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Ater continues finding weak excuses to delay elections

It’s better, but still not good enough: Louisiana Secretary of State Al Ater still refuses to schedule New Orleans within the city charter’s specified time, citing a list of excuses as to why he thinks it’s so difficult. Let’s see if we can’t help him out.

Ater has three main complaints, (1) notification of voters about changes, (2) logistical difficulty in getting personnel to work the polls complying with the law and (3) assumed difficulties in getting U.S. Department of Justice pre-clearance (needed because of Louisiana’s inclusion in the Voting Rights Act of 1965 which says that certain electoral changes need federal review). None are that big of a problem, or at least as big as Ater seems to make them out to be.

Louisiana’s election code is remarkably robust when it comes to dealing with exceptional circumstances. First, R.S. 18:401.2 allows for the relocation by the Secretary of any polling place under an executive order such as that granted already by Gov. Kathleen Blanco. This would make it easy for Ater to take New Orleans’ roughly 450 precincts and put them into a much smaller amount to recognize actual population and staffing realities. Along with that would be reductions in machines (which he can easily get on loan) and personnel given RS 18:425.1 and the cooperation of the Orleans Parish Election Board.

How few? RS 18:425 is helpful here; again, with the assistance of local officials it could be as few as three commissioners, with one in charge. So, what could be done is to consolidate to perhaps one-third the normal amount of location, and then require only 1,326 commissioners (considerably less than Ater’s articulated 2,000), one-third of which would be commissioners-in-charge. In a couple of months, this might mean 1,000 commissioners must be found not yet present and qualified.

But the law gives considerable leeway to the appointment of such commissioners. All you really have to do is be an adult and a resident of the parish according to RS 18:426, and go through training. That means you must be eligible to vote in that parish, and in Louisiana the time period on that (courtesy of U.S. Supreme Court rulings) is 30 days. There are at least a thousand state workers living in the parish, even if they just got there who would qualify, who all could be given a day off for registration in Orleans (if not already so registered) and for commissioner training, and then paid to work on election day, or even given another if there is a general election (in addition to their commissioner pay; think there’d be a problem in getting qualified volunteers for that sweet deal?)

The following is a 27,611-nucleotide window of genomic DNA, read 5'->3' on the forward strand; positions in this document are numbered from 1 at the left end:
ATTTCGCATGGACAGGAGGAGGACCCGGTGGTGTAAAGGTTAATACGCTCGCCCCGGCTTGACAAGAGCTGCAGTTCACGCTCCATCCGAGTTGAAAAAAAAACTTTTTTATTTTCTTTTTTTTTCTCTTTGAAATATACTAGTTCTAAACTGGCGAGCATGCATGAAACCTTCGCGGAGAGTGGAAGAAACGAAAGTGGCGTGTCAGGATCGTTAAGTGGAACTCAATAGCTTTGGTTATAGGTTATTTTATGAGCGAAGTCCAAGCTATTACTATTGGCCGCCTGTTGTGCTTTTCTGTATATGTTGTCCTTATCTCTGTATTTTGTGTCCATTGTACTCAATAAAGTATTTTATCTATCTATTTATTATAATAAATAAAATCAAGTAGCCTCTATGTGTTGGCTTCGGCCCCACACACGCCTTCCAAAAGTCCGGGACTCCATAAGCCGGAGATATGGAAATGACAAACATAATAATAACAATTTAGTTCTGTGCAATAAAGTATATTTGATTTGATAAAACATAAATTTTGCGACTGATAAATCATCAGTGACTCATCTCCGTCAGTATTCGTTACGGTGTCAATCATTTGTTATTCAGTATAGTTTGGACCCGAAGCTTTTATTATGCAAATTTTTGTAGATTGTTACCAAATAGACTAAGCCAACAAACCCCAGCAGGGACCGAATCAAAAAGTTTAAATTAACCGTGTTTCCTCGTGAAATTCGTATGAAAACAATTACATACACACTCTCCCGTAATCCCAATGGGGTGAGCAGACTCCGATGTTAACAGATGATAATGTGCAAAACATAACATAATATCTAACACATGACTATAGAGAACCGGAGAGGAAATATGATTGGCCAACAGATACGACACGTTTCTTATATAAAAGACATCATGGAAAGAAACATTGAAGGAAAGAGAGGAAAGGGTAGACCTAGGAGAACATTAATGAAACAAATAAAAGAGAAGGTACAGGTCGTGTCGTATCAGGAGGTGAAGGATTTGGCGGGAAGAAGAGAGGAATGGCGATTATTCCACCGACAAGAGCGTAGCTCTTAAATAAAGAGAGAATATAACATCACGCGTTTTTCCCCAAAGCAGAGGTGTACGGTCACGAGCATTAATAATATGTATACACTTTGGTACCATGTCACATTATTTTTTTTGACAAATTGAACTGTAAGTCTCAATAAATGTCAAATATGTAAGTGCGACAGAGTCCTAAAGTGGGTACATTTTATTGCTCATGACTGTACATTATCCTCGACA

(This of course will cost more money, but it’s worth it to maintain the integrity of the process. Note also that Ater has suggested getting the Legislature to waive the law about parish residency to import commissioners from other parishes, which would save the money and should face no difficulty in being done, especially through a special session.)

This is the main issue; the other two being minor to nonexistent. Ater creates a fictional impasse when he talks about voter notification of changes; RS 18:401.2 says all that must be done is notification at the old precinct location and as an additional specification voters may be informed through electronic media. These things will take almost no time and money; there’s no legal obligation to do anything further.

Ater also throws up a smokescreen when he talks about the federal role. His concerns about registrants-by-mail being unable to vote and location changes will not be challenged by the U.S. Department of Justice as voting rights infringements because it will recognize the emergency nature of the situation (that is, there is no intent to discriminate nor evidence that it would occur). It also will see as appropriate the notification as required by law. In fact, DOJ no doubt will make maximal efforts to protect the integrity of the process as well as voting rights, meaning the 60 days Ater mused might be necessary to get pre-clearance probably would be shorter, perhaps considerably so. That done, no legal challenge on these grounds could succeed.

Instead of finding reasons not to hold the elections within the May 1 charter deadline, Ater has to understand that, with minor cooperation of federal, state, and local officials there are plenty of reasons why these elections can be held within that deadline. He needs to get to work now on just such a plan so to present it to all parties at the beginning of the year; that’s why he gets paid the big bucks. Failure to do so either reflects poorly on Ater’s competence as secretary of state, or indicates he is not operating in good faith in the nonpartisan performance of those duties.

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